Standards that all students are expected to achieve in the
course of their studies are unmarked.
Standards that all students should have the opportunity to learn
are marked with an asterisk (*).
Motion and Forces
 Newton's laws predict the motion of most objects. As a basis
for understanding this concept:
 Students know how to solve problems that involve
constant speed and average speed.
 Students know that when forces are balanced,
no acceleration occurs; thus an object continues to move
at a constant speed or stays at rest (Newton's first law).
 Students know how to apply the law F=ma to solve
onedimensional motion problems that involve constant forces
(Newton's second law).
 Students know that when one object exerts a force
on a second object, the second object always exerts a force
of equal magnitude and in the opposite direction (Newton's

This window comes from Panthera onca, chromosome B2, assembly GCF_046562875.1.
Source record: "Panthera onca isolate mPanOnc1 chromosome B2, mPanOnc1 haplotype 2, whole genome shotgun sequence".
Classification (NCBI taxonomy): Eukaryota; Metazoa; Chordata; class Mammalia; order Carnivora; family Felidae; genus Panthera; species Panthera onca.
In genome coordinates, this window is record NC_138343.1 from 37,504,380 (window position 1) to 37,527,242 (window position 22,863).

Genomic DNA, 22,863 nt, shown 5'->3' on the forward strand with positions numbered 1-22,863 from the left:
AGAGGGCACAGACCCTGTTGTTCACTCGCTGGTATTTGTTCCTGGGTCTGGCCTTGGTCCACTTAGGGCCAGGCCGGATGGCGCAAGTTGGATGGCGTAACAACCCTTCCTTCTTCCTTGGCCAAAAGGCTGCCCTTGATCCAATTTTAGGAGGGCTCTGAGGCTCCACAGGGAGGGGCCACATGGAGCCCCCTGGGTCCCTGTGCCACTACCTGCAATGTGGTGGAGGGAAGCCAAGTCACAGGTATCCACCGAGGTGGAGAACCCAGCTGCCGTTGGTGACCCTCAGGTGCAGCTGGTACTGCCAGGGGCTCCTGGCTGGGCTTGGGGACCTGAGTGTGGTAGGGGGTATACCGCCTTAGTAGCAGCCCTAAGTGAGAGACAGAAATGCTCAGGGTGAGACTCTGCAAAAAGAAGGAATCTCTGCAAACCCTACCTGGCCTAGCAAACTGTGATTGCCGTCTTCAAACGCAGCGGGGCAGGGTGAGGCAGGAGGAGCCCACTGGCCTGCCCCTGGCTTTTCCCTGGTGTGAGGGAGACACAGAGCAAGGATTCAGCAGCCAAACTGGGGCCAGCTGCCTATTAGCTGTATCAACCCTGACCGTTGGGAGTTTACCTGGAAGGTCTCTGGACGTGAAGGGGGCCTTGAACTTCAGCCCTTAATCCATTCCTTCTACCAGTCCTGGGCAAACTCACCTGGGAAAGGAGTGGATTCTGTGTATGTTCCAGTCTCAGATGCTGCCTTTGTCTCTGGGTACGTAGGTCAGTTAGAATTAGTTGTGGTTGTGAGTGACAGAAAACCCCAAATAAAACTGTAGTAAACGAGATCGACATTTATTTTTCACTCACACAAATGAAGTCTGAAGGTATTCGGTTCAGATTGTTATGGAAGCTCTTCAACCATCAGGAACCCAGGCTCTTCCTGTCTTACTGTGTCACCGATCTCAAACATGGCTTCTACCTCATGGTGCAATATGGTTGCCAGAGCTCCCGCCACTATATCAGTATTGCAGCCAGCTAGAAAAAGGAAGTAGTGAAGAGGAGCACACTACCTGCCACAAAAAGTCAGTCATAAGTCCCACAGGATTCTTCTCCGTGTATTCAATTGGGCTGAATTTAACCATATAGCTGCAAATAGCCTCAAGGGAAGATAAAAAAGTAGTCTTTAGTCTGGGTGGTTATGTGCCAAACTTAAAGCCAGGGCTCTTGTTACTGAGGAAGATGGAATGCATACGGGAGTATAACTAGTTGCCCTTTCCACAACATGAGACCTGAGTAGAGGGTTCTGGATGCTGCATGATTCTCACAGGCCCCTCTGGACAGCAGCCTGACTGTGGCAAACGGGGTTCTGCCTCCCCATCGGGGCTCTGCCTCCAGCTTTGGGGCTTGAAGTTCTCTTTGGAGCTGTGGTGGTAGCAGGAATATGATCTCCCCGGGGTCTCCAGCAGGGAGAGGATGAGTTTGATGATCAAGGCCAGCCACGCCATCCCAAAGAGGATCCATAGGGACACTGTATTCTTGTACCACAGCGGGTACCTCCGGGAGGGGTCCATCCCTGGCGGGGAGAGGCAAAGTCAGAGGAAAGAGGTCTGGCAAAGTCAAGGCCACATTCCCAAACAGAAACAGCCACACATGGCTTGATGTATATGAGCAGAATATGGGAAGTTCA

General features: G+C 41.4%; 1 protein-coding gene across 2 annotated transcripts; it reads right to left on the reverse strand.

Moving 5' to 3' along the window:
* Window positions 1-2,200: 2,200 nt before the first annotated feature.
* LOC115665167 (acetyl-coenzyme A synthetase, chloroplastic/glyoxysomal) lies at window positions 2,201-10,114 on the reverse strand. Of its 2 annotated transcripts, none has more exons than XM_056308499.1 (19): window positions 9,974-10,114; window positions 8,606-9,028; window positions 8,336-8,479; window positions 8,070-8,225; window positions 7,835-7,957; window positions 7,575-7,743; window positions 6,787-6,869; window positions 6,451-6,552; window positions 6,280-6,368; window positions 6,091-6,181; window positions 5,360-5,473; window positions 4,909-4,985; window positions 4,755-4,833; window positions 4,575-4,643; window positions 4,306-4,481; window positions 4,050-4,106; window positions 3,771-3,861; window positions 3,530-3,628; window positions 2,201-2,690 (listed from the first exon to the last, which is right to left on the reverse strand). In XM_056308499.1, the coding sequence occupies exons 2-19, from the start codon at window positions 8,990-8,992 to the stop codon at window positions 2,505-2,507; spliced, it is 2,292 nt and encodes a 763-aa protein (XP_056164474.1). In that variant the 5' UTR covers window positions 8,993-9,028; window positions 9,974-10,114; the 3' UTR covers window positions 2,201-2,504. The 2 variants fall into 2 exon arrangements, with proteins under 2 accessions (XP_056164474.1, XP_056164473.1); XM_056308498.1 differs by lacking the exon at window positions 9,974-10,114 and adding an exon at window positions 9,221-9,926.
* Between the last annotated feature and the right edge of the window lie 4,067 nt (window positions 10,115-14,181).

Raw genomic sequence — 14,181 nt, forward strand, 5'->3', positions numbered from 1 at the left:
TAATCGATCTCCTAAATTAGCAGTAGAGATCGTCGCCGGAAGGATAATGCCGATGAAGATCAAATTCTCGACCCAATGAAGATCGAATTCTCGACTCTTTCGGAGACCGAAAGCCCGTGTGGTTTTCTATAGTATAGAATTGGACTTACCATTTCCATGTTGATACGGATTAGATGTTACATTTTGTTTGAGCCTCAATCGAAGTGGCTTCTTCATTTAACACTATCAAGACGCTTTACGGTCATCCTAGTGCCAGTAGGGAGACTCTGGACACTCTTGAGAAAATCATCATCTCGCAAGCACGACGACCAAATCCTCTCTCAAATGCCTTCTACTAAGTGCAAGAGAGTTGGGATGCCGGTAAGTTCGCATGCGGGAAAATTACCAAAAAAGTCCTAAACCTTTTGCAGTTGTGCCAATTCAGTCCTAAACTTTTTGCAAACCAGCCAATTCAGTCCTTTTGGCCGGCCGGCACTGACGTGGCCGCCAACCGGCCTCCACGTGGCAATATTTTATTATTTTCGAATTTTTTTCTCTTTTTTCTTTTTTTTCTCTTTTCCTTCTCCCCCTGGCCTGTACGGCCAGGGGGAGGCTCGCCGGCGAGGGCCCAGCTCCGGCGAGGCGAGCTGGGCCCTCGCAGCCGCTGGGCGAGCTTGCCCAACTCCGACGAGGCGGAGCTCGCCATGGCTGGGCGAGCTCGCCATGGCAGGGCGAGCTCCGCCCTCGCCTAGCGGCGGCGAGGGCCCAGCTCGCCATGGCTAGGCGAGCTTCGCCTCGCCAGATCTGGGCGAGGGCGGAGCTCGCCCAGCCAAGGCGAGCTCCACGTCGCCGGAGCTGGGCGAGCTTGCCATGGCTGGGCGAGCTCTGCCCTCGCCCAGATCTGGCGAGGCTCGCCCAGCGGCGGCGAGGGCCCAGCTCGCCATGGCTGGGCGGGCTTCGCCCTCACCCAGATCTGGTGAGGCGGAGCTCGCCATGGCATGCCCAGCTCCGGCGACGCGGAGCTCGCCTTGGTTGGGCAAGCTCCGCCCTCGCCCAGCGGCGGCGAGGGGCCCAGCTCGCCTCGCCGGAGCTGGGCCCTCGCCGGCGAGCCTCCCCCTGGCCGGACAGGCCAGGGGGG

third law).
 Students know the relationship between the universal
law of gravitation and the effect of gravity on an object
at the surface of Earth.
 Students know applying a force to an object perpendicular
to the direction of its motion causes the object to change
direction but not speed (e.g., Earth's gravitational force
causes a satellite in a circular orbit to change direction
but not speed).
 Students know circular motion requires the application
of a constant force directed toward the center of the circle.
 * Students know Newton's laws are not exact but
provide very good approximations unless an object is moving
close to the speed of light or is small enough that quantum
effects are important.
 * Students know how to solve twodimensional
trajectory problems.
 * Students know how to resolve twodimensional
vectors into their components and calculate the magnitude
and direction of a vector from its components.
 * Students know how to solve twodimensional
problems involving balanced forces (statics).
 * Students know how to solve problems in circular
motion by using the formula for centripetal acceleration